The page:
Licensing authorities in the broadcasting sector across the European Union have reported receiving queries from international broadcasters, based in the UK, who are considering relocating in advance of Brexit.
With a 'hard Brexit' looming, there are many reasons why Ireland can be the new hub broadcasters are looking for.
Key concerns for broadcasters
At the Royal Television Society London Conference 'Full Stream Ahead', Josh Berger, the President and Managing Director of Warner Bros. UK outlined his areas of concern over Brexit.
Talent and Freedom of Movement: meaning a broadcasters' ability to attract and retain new talent and staff into the UK without requiring a visa as a principle of EU law and the issue that non-UK nationals already in the UK may no longer be entitled to work there and will leave.
The Country of Origin Principle: this principle is enshrined in the EU's Audio Visual Media Services Directive allowing broadcasters licenced by the regulator of an EU Member State (Ofcom in the UK) to broadcast into other EU Member States without the need to acquire a licence under those other EU Member States' regimes; and
Funding: the entitlement to avail of EU funding programs notably the GBP£2 million paid out annually under the Creative Europe scheme, the European Commission's framework programme for support to the culture and audiovisual sectors with a budget of about €1.46 billion for the period 2014 to 2020.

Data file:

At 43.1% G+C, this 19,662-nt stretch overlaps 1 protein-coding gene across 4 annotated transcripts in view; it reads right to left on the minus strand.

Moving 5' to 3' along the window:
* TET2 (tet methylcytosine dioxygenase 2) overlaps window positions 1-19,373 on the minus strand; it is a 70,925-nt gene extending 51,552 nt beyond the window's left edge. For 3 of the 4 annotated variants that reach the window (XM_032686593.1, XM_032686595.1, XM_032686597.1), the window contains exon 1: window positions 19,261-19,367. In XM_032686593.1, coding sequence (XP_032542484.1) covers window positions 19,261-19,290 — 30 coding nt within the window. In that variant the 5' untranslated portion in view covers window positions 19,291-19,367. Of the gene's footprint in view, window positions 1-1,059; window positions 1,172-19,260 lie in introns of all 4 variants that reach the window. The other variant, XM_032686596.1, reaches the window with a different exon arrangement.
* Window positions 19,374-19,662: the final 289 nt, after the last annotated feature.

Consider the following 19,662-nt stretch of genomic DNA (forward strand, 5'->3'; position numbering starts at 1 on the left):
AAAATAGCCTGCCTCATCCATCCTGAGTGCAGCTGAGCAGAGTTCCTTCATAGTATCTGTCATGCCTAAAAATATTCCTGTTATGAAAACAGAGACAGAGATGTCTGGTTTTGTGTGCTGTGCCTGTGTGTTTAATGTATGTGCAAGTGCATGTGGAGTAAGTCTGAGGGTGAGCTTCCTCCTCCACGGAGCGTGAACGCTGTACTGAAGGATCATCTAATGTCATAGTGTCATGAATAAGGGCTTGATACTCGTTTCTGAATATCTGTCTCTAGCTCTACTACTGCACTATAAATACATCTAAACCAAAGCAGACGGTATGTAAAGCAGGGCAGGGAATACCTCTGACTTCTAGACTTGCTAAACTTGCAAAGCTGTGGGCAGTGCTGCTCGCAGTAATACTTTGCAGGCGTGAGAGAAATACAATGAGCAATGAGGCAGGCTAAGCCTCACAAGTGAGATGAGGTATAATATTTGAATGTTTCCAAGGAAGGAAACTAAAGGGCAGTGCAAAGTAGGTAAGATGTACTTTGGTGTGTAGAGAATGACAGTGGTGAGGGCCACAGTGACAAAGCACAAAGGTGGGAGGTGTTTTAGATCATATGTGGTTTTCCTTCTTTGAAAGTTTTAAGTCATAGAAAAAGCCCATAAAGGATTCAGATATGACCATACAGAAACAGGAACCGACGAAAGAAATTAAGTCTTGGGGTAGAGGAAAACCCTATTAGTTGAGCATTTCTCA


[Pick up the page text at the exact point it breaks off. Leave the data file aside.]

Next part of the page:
Clearly each of these concerns relate to the UK's anticipated loss of the benefits of EU membership. Broadcasters based in Ireland or elsewhere in the EU do not face these threats.
Why Ireland in particular?
Ireland has a similar regime to the UK broadcasting licencing regime and the Broadcasting Authority of Ireland (BAI) accepts applications for certain broadcasting licences throughout the year. The BAI's procedure is straightforward and transparent.
Ireland has developed its audiovisual industry immensely in recent years, with an ever increasing talent pool including a list of internationally recognised production houses, existing and ongoing investment in studio and post-production facilities, successful animation companies and numerous trade bodies for industry support.
Ireland has a stable legal system, a business friendly environment, low corporation tax, tax incentives relevant to the audiovisual industry as well as a variety of incentives for foreign inward investors and a highly educated workforce.
Following Brexit, Ireland will be the only common law country in the EU, which is a similar legal regime to the UK and the USA. Ireland will be the only official English speaking members of the EU following Brexit. In addition, Ireland will continue to benefit from free movement of goods and services with other EU Member States and cross border data transfers from Ireland within the EEA will continue to be protected within the EU data protection regime.
The close ties, and similarities between Ireland and the UK and the considerable level of broadcasting experience developed in recent years make Ireland the obvious choice for broadcasters looking to relocate in light of Brexit.
By Jennifer McGuire, Partner, Marco Hickey, Partner & James Byrne, Associate Solicitor at LK Shields.